Daily Market Brief 12 July 2017

Sterling falls as rate doubts continue

July 12th: Highlights

  • Broadbent avoids rate issue
  • Sterling in the “eye of the storm”
  • Trump Jr. email scandal hits dollar

MPC Speculation masks bigger issue

Ben Broadbent the Bank of England’s Deputy Governor for Monetary Policy made an eagerly awaited speech yesterday in which he was expected to hint at how he would vote at the next MPC meeting on August 3rd.

At the last meeting Broadbent voted for rates to remain unchanged but such has been the speculation around voting intentions that traders were hoping for some clarity.

In the end, it was what Mr. Broadbent didn’t say that drove the pound lower. He didn’t deviate from the prepared text of his speech concentrating on trade matters although on that topic he did manage to make a reference to Brexit that while not surprising did pique interest.

It seems that Broadbent doesn’t see the sense it adding to speculation over the future path of interest rates. He has been quoted before as saying that rate hikes are data dependent. Since he will have plenty more data to pore over before the meeting his stance or lack of one is likely to be viewed as sensible.

On Brexit, the Deputy Governor did remark that any failure to reach agreement on access to the single market would be a serious blow to both the U.K. and EU but the consequences would likely be more serious for Britain.

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Sterling falls as speculation continues

The march of the pound towards the 0.9000 level and beyond against the common currency resumed yesterday as Sterling fell to an eight-month low.

Ben Broadbent’s lack of vocal support for a rate hike was certainly a factor. However, a possible realization from traders that hiking rates at a point where economic and political issues are exerting significant negative influence may not be a sensible move, is a major driver.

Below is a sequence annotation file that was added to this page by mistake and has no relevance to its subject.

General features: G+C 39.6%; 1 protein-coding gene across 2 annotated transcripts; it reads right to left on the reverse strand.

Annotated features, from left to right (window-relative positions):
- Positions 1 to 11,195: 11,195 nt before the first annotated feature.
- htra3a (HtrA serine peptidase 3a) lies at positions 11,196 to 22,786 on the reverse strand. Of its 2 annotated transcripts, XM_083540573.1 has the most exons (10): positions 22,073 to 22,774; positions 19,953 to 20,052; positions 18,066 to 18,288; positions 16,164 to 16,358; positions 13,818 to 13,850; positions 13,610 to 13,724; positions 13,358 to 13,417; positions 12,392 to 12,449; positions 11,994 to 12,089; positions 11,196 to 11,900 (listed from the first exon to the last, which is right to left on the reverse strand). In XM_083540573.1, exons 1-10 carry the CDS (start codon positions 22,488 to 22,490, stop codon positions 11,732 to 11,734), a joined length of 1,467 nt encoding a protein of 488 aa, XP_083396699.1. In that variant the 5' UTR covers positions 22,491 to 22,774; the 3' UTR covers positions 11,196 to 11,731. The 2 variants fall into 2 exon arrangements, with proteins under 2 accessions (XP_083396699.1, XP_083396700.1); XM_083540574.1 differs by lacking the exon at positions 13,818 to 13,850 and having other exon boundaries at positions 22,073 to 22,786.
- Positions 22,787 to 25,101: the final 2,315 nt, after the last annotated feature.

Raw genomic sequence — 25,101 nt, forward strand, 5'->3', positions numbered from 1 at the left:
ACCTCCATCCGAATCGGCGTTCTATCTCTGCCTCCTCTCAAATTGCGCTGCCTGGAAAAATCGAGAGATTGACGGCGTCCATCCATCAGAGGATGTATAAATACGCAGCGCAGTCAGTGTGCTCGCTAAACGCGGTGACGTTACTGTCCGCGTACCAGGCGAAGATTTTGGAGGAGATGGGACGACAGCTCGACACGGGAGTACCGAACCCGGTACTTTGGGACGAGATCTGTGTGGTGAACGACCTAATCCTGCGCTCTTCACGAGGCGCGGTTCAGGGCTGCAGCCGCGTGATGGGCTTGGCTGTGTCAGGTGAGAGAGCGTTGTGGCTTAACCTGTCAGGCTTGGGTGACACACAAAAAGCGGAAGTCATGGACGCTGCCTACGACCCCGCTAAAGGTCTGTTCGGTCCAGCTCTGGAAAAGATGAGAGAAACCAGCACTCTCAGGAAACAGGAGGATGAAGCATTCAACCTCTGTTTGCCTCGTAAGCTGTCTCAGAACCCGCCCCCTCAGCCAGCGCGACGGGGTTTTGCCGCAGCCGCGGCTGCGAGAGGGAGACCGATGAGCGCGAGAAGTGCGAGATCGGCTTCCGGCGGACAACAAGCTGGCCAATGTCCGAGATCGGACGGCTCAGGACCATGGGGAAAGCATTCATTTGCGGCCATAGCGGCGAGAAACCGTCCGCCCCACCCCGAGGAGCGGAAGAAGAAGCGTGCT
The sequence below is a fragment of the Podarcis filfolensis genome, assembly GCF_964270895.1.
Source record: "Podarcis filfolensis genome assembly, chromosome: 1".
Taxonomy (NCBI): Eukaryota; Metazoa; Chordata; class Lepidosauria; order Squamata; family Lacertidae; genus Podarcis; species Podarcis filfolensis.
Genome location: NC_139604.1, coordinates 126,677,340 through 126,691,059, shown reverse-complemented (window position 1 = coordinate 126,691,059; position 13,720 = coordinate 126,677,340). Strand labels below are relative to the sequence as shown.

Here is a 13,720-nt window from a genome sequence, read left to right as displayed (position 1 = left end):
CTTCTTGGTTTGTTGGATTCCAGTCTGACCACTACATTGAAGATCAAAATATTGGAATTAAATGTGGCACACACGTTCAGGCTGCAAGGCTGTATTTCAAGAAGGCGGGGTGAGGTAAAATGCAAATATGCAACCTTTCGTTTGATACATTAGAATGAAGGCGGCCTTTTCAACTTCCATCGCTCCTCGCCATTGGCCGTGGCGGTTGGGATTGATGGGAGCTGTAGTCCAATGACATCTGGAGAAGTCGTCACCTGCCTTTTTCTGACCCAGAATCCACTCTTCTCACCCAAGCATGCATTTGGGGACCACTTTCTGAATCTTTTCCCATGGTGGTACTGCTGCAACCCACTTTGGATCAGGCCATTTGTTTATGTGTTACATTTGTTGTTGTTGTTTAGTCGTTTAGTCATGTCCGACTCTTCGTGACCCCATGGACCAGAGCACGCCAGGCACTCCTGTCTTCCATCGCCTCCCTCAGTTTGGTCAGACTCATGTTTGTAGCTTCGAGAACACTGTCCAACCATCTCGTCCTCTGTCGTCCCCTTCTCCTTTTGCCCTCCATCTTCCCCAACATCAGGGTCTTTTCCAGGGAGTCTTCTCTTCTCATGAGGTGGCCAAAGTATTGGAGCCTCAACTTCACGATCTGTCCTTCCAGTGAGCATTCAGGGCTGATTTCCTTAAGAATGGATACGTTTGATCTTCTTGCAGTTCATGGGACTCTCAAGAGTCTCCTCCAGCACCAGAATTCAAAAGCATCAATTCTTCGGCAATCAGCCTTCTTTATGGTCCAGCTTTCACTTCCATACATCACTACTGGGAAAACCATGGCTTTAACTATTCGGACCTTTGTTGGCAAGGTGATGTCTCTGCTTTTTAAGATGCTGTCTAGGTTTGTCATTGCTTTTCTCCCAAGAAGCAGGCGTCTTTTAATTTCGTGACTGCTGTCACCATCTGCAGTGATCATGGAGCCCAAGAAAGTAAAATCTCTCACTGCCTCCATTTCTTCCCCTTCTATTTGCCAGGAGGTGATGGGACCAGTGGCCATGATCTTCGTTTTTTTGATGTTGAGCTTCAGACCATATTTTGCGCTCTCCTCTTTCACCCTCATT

Today sees the release of employment data for June with the rise in average earnings set to fall further. This data has taken on greater significance since the rise in inflation meant that “real earnings” are falling. The headline number is expected to be unchanged but various Government “initiatives” have meant that this data is unreliable as a true measure of the employment situation.

Next week’s inflation data will likely confirm the widening gap between prices and earnings.

Sterling has fallen by 1.5% since it reached multi-month highs following a possibly more hawkish tone from BoE Governor Mark Carney. Yesterday it reached 0.8935 and has continued to fall marginally overnight.

Trump Jr. admits to meeting with Russian “lawyer”

President Trump’s son and namesake yesterday released copies of an email chain which showed him agreeing to meet with a Russian lawyer who, supposedly, was in possession of evidence that was allegedly incriminating for Hillary Clinton which would sabotage her election campaign.

This story that has lived in the shadows for a while as Russian meddling in the U.S. election has been investigated burst into the open as Trump Jr. admitted that the meeting took place but that a) nothing came of it and it was in any case “insignificant” and b) he didn’t inform his father either before or after the event that such a meeting was taking, or had, taken place.

Speculation continues over Russian involvement in the election but this is the first confirmation of any actual meeting. Parts of the email chain appear damning particularly Trump Jr’s seeming enthusiasm that such a meeting should take place. However, this doesn’t appear to the “smoking gun” that has been mentioned unless it can be proven that Trump Sr. was aware of the meeting.

The dollar index fell on the release of the news, reaching 95.65, a fall of a little over 0.5%

Have a great day!

About Alan Hill

Alan has been involved in the FX market for more than 25 years and brings a wealth of experience to his content. His knowledge has been gained while trading through some of the most volatile periods of recent history. His commentary relies on an understanding of past events and how they will affect future market performance.”